41. Excited for this trip report. Btw you should bring to the attention how spirit airlines just flew an empty plane to Turks and Caicos to pick up a stranded family. I believe reporter David Begnaud has the footage on his Instagram

  42. Pink Sand Dunes State Park is absolutely gorgeous. It is not visited by too many people. If you go to Zion, it is well worth a visit.

  43. Thanks! Great reading and eye candy.

    2 questions:

    a) with the “no masks allowed” dude, did you both take them off? Or, leave them on?

    b) could you please give us (who don’t live in the US) some idea of what the temperatures were? Was it cool/cold in the evenings (sweaters, jackets needed?) and 4 a.m. hour? Boiling in the day?

    Thanks!

  44. I can understand Lucky’s desire to travel; I would love to have the option but personally I have no desire to social distance and wear a face mask as that defeats my reason for traveling (interacting with local cultures and making new friends) so for now I’m just staying home (fortunately I rented a nice house in the country side in northern Mexico, unfortunately this area is rapidly becoming the new epicenter for corona in Mexico). Lucky seems to be taking the appropriate precautions and therefore I see no reason others to judge his travel.

    However, what really disgusts me with the United States is the cavalier attitude towards the BLM protests. The mainstream media reports record numbers of new cases yet refuses to correlate them to the time of the first protests. It is obvious for even a casual observer to see that the correlation is nearly 100 percent. Let’s be honest and not pretend that “certain” activities without any social distancing are acceptable while others are not. None of them should be permitted, period.

  45. While Page, AZ may not be the most exciting location, it has one of the most beautiful
    public golf courses you will ever play.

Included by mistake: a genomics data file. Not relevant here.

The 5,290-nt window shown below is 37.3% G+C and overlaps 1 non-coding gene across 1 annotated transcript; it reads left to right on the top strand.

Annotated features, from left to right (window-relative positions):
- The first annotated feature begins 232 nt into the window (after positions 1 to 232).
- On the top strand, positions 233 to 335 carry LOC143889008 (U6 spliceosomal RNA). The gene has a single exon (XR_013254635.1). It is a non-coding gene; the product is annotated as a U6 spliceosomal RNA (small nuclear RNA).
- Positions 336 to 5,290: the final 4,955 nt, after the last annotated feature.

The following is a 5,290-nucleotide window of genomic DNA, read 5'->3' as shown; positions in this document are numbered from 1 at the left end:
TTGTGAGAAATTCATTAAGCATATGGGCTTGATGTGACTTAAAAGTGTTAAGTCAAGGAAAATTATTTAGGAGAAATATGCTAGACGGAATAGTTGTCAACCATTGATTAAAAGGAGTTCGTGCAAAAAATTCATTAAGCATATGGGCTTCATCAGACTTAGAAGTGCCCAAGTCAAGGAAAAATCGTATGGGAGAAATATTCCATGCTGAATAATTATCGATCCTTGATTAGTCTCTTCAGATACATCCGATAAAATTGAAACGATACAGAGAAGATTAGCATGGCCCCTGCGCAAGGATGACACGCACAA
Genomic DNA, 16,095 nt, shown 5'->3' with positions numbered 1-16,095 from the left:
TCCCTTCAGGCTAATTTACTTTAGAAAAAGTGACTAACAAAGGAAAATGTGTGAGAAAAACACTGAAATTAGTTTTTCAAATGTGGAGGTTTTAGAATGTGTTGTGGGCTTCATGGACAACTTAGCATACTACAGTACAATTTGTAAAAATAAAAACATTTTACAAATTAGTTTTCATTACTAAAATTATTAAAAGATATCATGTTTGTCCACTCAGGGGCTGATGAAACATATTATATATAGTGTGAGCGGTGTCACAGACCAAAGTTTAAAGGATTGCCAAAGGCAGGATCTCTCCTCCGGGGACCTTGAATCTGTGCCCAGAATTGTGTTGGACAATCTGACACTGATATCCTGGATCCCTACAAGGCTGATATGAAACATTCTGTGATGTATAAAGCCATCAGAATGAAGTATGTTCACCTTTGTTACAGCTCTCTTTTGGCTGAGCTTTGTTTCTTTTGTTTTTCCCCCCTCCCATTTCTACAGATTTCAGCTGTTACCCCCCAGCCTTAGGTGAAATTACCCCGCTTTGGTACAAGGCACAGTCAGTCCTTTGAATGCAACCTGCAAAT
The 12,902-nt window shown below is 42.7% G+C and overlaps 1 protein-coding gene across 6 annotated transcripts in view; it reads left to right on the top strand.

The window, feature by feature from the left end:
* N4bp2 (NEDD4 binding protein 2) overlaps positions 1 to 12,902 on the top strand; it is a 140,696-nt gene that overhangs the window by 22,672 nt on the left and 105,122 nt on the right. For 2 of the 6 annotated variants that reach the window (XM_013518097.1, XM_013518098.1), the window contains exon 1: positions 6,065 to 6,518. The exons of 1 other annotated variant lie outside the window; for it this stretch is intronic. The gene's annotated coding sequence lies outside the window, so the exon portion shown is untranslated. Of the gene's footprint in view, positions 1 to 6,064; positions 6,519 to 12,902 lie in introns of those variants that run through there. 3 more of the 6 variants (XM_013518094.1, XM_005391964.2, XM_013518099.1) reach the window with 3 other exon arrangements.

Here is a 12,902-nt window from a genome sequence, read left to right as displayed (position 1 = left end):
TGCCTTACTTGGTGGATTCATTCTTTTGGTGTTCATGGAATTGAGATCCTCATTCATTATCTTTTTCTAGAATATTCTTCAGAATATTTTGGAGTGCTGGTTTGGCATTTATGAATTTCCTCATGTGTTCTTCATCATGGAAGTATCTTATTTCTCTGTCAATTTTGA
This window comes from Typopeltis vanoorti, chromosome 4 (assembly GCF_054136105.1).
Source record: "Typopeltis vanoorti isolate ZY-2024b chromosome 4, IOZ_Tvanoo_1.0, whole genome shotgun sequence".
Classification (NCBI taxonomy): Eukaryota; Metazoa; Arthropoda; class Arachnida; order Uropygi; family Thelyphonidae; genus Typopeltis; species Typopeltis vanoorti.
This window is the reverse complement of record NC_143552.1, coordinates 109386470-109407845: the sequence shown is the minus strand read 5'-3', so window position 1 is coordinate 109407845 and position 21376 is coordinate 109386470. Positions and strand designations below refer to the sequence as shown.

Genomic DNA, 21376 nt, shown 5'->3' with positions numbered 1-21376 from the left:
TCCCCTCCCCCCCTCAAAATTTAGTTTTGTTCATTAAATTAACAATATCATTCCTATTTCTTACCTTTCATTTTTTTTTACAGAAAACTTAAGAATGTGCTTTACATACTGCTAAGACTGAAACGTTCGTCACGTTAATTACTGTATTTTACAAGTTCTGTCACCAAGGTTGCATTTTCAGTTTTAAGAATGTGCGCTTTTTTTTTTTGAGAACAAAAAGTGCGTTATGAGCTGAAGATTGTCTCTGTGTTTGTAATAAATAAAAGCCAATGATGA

46. Good for you! Glad you enjoyed your trip. Some of the most beautiful parts of this great Country. WY has some 80 mph areas too…;-), and incredible scenery. The more populated parts of Utah aren’t nearly as enjoyable to drive. Too much traffic! LOL!

  47. Alan – many of the largest BLM protests were in cities like:
    – Minneapolis (obviously)
    – NYC
    – DC
    – Chicago
    – New Orleans
    – Boston
    – San Francisco
    None of these cities saw any kind of spike post BLM. The only city that I think where there was a real link was Los Angeles, where BLM protests coincided with a general explosion of all activity

    I get the argument that the media and others were more lenient to BLM protests than other kinds of gatherings – in my opinion, the conclusion is to be more permitting of ALL outdoor gatherings (including protests), not to unfairly single out BLM. In the case of BLM, you had millions of young people with pent up energy that went out to demonstrate for a just and righteous cause – it should be applauded. At the same time we should encourage those that want to dine outdoors or go to the beach to do so as well.

  48. I will restrict my comments only to the destination itself.

    +1 to everyone already commenting about the beauty of the desert southwest.

    Lucky, you definitely should make a return trip someday, especially to enjoy sunsets and sunrises as others have noted. The hotel and the cabins at Monument Valley make for a homey and relaxed experience perfect for both sunrise and sunset. Prices were reasonable given the remote location and I had good service every time. Food was reasonable. My out of state family and overseas family both loved it. Rooms were clean and comfy.

    You missed Canyonlands NP, Capitol Reef NP, Natural Bridges NM, the north rim of Grand Canyon NP, Bryce Canyon NP, Cedar Breaks NM, and Colorado NM right off I-70 west of Grand Junction, CO. So much to see….maybe one day the conditions will be right and you can bring your parents, slow down the pace, and chances are they will be so appreciative if they would not have made such a trip on their own.